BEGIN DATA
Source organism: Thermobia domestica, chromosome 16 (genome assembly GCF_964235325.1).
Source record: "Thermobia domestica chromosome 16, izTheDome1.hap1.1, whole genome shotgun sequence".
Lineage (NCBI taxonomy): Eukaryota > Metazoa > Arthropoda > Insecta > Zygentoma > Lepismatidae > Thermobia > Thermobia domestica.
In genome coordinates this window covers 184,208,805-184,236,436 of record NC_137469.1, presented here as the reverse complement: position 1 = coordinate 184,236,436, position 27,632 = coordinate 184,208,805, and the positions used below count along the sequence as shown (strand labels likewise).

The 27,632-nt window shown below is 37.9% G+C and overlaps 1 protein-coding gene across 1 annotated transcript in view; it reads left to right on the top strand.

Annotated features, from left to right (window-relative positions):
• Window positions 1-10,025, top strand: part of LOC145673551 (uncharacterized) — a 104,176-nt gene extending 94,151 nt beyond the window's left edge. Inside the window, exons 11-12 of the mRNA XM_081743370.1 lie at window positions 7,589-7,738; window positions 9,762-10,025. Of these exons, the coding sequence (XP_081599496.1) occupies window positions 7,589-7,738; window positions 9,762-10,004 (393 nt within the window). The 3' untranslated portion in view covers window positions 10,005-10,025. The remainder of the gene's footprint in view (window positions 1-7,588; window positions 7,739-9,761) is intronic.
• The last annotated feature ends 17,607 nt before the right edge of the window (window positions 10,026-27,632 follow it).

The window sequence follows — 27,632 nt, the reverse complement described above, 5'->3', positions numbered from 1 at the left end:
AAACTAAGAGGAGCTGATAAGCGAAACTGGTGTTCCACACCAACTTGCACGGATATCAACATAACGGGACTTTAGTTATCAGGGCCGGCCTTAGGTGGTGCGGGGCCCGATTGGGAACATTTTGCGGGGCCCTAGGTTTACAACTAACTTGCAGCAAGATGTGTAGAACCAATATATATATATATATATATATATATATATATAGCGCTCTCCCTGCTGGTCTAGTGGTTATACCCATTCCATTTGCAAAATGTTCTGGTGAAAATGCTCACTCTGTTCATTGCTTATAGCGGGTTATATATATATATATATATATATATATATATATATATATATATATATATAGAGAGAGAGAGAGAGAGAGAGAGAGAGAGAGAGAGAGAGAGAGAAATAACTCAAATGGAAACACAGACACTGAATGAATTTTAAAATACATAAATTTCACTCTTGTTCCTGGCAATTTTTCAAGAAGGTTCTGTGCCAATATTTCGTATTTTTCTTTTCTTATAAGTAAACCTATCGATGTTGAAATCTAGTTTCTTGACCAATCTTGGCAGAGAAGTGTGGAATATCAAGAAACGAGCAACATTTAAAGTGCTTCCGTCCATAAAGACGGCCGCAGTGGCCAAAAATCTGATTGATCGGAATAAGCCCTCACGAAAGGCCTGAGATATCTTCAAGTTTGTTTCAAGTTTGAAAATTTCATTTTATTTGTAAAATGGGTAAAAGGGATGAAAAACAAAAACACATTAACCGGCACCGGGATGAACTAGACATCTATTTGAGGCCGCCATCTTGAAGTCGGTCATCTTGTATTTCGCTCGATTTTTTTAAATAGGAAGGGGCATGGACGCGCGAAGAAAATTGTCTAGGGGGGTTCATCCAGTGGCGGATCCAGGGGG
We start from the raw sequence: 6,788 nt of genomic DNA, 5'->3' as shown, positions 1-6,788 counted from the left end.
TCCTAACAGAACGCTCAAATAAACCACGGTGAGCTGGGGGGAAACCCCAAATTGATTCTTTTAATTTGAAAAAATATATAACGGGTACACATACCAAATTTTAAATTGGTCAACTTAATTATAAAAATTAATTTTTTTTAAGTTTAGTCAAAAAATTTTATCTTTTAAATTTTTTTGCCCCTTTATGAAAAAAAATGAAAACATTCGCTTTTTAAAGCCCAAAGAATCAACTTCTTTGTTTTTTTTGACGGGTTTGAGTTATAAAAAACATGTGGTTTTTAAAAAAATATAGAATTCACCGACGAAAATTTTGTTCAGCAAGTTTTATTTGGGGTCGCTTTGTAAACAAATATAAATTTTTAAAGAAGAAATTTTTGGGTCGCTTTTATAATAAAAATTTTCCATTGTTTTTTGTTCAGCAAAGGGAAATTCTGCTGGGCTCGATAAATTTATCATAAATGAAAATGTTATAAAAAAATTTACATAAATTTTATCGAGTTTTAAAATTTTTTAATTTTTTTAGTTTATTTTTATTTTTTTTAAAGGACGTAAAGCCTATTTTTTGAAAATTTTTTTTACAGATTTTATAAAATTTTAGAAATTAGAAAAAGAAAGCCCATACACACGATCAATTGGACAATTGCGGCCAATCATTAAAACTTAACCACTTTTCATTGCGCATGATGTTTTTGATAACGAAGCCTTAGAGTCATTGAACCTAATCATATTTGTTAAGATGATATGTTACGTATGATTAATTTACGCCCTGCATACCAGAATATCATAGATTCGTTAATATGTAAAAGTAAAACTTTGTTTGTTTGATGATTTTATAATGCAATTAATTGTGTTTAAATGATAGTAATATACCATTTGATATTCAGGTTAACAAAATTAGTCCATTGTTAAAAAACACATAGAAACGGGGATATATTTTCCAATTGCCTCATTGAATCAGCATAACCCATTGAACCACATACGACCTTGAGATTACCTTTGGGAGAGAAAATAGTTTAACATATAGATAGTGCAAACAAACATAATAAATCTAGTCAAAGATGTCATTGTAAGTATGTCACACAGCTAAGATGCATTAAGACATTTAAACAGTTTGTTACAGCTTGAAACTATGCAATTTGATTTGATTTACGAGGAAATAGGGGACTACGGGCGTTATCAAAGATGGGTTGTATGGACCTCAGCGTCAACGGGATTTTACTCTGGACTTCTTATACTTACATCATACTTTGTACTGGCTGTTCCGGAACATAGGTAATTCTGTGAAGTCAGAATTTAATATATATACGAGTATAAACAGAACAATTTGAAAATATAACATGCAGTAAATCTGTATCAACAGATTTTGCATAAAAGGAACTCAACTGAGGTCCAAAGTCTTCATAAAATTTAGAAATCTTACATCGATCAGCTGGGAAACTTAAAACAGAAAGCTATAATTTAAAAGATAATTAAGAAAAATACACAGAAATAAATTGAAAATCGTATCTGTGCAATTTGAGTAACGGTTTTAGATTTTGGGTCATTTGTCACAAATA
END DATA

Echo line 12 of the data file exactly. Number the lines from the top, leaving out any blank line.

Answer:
TCCTAACAGAACGCTCAAATAAACCACGGTGAGCTGGGGGGAAACCCCAAATTGATTCTTTTAATTTGAAAAAATATATAACGGGTACACATACCAAATTTTAAATTGGTCAACTTAATTATAAAAATTAATTTTTTTTAAGTTTAGTCAAAAAATTTTATCTTTTAAATTTTTTTGCCCCTTTATGAAAAAAAATGAAAACATTCGCTTTTTAAAGCCCAAAGAATCAACTTCTTTGTTTTTTTTGACGGGTTTGAGTTATAAAAAACATGTGGTTTTTAAAAAAATATAGAATTCACCGACGAAAATTTTGTTCAGCAAGTTTTATTTGGGGTCGCTTTGTAAACAAATATAAATTTTTAAAGAAGAAATTTTTGGGTCGCTTTTATAATAAAAATTTTCCATTGTTTTTTGTTCAGCAAAGGGAAATTCTGCTGGGCTCGATAAATTTATCATAAATGAAAATGTTATAAAAAAATTTACATAAATTTTATCGAGTTTTAAAATTTTTTAATTTTTTTAGTTTATTTTTATTTTTTTTAAAGGACGTAAAGCCTATTTTTTGAAAATTTTTTTTACAGATTTTATAAAATTTTAGAAATTAGAAAAAGAAAGCCCATACACACGATCAATTGGACAATTGCGGCCAATCATTAAAACTTAACCACTTTTCATTGCGCATGATGTTTTTGATAACGAAGCCTTAGAGTCATTGAACCTAATCATATTTGTTAAGATGATATGTTACGTATGATTAATTTACGCCCTGCATACCAGAATATCATAGATTCGTTAATATGTAAAAGTAAAACTTTGTTTGTTTGATGATTTTATAATGCAATTAATTGTGTTTAAATGATAGTAATATACCATTTGATATTCAGGTTAACAAAATTAGTCCATTGTTAAAAAACACATAGAAACGGGGATATATTTTCCAATTGCCTCATTGAATCAGCATAACCCATTGAACCACATACGACCTTGAGATTACCTTTGGGAGAGAAAATAGTTTAACATATAGATAGTGCAAACAAACATAATAAATCTAGTCAAAGATGTCATTGTAAGTATGTCACACAGCTAAGATGCATTAAGACATTTAAACAGTTTGTTACAGCTTGAAACTATGCAATTTGATTTGATTTACGAGGAAATAGGGGACTACGGGCGTTATCAAAGATGGGTTGTATGGACCTCAGCGTCAACGGGATTTTACTCTGGACTTCTTATACTTACATCATACTTTGTACTGGCTGTTCCGGAACATAGGTAATTCTGTGAAGTCAGAATTTAATATATATACGAGTATAAACAGAACAATTTGAAAATATAACATGCAGTAAATCTGTATCAACAGATTTTGCATAAAAGGAACTCAACTGAGGTCCAAAGTCTTCATAAAATTTAGAAATCTTACATCGATCAGCTGGGAAACTTAAAACAGAAAGCTATAATTTAAAAGATAATTAAGAAAAATACACAGAAATAAATTGAAAATCGTATCTGTGCAATTTGAGTAACGGTTTTAGATTTTGGGTCATTTGTCACAAATA